Between my fantasies of that crumble and the present, I was drawn back into the lunch and dinner pages, and I know this is a cookbook I will continue to flip through from cover to cover. (Breakfast deserves due attention, as well.) I acquired tarragon and remembered that I had seen it mentioned in the subtitle of a Wild Rice Casserole. Cremini mushrooms, mustard, and Gruyère were also components, and considering that Western Washington has kept us bundled in sweatshirts and slippers through May, it sounded like a lovely warming dish. (Oh, it was.)


And then there is the kale salad that I ate for a week straight, and even still, this pattern could have pleasantly lasted longer. Salty tamari and toasted sesame oil infuse crunchy roasted kale leaves and thick coconut flakes. Then these are tossed with whatever grain is at hand, like the big batch of cooked brown basmati rice in my fridge. It is such an easy recipe, I have enthusiastically relayed it in conversation, and I have already played around with it based on our vegetable supply. Kale is not the only hearty green that works, and a successful adaption involved thick coins of white leeks in the roasting pan along with the kale and coconut. A poached egg on top, and I could live on this meal.


On a side note, I rolled out of a friend's bed at 6:30 in the morning on Sunday to get home to Bellingham that weekend. Swinging by Cloud City Coffee on my way out of Seattle, I stocked up with an Americano and treat for the drive. That treat was a slice of Coconut Bread, and - oh wow - it was sublime. I would love to find a good recipe for such a loaf. Do you have any recipes to share?

Saturday, May 7, 2011

Staying Awake: Blogger Links


Some nights I can't seem to go to bed late enough. Against my better judgment, I start a movie at ten o'clock, or I get home from work around eleven and distract my sister from homework by asking her about her day or venting about my own.

On Friday night, I finished closing the shop and arrived home at 11:15 to find myself wide awake and wanting to savor the quiet darkness of our home. I wanted to sip bitter hot chocolate, let my new love of James Vincent McMorrow's music grow, and browse through some of my favorite food blogs unhurried, reading posts word-for-word.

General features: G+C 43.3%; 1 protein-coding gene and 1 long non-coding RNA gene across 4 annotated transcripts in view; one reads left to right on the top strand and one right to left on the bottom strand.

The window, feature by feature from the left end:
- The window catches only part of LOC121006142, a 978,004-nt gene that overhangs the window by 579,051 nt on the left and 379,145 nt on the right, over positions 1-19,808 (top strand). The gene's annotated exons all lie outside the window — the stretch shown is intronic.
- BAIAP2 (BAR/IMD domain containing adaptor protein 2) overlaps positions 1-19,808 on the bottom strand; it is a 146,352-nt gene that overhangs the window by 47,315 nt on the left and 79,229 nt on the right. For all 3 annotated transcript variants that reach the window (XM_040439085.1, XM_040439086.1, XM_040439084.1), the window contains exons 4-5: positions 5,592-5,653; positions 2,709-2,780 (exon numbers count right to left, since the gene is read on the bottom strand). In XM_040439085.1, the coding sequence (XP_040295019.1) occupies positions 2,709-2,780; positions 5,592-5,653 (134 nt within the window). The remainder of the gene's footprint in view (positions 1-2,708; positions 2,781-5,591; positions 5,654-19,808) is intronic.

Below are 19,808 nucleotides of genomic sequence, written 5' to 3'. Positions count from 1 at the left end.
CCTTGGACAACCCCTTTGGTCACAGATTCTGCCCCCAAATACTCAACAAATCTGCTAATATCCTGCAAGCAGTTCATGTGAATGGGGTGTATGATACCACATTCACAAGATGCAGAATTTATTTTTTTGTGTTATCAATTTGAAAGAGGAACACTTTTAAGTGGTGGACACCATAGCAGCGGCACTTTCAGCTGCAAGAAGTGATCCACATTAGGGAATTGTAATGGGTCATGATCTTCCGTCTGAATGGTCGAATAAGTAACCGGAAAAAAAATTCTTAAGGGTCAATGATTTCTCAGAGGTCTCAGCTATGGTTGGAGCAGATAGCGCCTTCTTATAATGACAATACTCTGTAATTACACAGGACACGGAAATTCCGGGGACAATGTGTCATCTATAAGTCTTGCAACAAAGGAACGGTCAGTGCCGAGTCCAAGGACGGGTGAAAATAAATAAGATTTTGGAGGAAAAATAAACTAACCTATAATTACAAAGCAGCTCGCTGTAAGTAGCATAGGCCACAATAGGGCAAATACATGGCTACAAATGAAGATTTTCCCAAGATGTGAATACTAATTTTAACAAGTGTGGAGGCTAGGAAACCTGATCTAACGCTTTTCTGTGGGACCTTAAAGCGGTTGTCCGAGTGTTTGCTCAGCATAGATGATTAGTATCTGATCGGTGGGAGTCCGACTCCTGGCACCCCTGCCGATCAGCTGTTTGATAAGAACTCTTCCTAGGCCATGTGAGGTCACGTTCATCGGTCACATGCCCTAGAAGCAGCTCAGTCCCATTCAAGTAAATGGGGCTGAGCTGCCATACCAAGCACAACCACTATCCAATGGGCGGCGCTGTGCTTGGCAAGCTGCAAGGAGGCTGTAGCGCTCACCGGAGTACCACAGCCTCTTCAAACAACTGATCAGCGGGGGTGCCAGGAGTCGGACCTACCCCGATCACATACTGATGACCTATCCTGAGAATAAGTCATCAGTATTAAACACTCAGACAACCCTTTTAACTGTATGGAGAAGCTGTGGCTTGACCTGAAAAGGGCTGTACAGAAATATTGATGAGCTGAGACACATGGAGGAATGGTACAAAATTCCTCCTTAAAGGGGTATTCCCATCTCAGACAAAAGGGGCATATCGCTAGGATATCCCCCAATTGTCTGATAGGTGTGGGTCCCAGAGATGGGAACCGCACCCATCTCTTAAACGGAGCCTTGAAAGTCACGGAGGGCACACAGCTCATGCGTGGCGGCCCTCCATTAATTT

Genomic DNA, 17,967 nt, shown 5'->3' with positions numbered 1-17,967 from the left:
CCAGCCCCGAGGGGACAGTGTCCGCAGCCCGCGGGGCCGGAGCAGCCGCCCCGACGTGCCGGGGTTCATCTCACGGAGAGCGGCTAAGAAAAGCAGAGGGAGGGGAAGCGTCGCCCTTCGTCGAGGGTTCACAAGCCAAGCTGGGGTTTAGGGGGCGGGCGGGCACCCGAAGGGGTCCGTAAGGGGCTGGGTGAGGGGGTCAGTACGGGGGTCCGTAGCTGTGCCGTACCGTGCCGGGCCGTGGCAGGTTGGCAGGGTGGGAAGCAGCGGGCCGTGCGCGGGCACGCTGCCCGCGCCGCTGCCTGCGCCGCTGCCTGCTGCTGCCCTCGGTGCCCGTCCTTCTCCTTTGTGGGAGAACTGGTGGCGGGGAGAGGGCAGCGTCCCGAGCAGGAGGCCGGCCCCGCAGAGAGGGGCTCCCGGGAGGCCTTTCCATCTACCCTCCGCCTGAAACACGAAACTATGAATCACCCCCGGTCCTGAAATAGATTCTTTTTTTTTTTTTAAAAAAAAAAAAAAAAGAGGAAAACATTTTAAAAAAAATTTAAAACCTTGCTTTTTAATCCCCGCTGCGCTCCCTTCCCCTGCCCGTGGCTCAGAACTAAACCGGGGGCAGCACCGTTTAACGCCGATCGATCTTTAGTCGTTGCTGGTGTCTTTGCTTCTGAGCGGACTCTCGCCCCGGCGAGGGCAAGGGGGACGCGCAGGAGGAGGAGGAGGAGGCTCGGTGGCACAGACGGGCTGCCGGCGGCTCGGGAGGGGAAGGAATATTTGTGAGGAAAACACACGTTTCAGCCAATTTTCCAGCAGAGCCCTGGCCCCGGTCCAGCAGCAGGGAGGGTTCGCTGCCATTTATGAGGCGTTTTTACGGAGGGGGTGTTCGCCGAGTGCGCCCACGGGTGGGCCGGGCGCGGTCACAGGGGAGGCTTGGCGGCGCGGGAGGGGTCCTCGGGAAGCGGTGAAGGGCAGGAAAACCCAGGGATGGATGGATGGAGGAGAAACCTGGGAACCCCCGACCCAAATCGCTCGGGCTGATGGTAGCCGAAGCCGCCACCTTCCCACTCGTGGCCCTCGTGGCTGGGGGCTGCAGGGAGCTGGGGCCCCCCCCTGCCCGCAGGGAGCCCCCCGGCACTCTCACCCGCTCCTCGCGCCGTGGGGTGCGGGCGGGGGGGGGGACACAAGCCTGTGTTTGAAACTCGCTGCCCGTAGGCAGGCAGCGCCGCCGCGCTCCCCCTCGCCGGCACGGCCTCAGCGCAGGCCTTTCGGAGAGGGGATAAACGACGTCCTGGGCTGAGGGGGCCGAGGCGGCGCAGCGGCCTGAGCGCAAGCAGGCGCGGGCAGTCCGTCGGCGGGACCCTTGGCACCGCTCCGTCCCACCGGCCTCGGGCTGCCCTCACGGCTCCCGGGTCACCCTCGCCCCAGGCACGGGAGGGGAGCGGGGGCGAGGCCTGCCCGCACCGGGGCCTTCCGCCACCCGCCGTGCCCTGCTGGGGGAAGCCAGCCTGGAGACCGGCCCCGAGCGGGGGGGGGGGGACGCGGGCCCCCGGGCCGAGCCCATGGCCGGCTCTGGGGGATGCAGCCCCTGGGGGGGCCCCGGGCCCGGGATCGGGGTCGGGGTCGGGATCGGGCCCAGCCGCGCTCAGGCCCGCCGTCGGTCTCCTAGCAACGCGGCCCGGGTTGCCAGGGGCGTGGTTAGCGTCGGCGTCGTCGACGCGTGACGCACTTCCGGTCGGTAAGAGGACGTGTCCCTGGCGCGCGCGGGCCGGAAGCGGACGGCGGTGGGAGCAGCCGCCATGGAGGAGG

Reading blogs always turns me back to my own because I admire the giftings of so many food (and otherwise) bloggers out there. They add beauty and richness to this world, and inspire me to humbly attempt to do the same.

In this brief time of meandering here's what I found that may be enjoyable to you as well:

Almond extract and almond paste. My attention always hones in on recipes involving these components, and Molly recently posted a promising looking cake including both. Oh, and do try to sit still and absorb the words of her narrative preceding the recipe. Her voice is just lovely, always.

India and summertime. Heidi has adapted a wonderfully fresh, light yet full-flavored salad from Sanjeev Kapoor's How to Cook Indian, and it looks like something I could happily live on through the course of the coming summer. Speaking of summer, the first sunny days of May are very appropriate times to pull out the Pimms, don't you think? I must seek some out.

Further link love. Luisa, The Wednesday Chef, shares some favorite links each Friday, and I am especially grateful she shared a link to Kumquat Earl Grey Marmalade. I have not canned before, and I have only ever had kumquats picked off the trees on my college campus several years ago, but I adore both marmalade and earl grey. (Perhaps I'll modify with the overflowing bowl of blood oranges in my kitchen.)

Design delicious.
It's not just the recipes, the writer's voice, or their photographs that draw me to food blogs. These components all need attention, but clean white space and good typography make the experience of visiting the blog (almost) as good as venturing into the kitchen with a recipe itself. Lottie + Doof does this for me as does Sprouted Kitchen. Heaps of white space and the approachable use of "+" are so very attractive.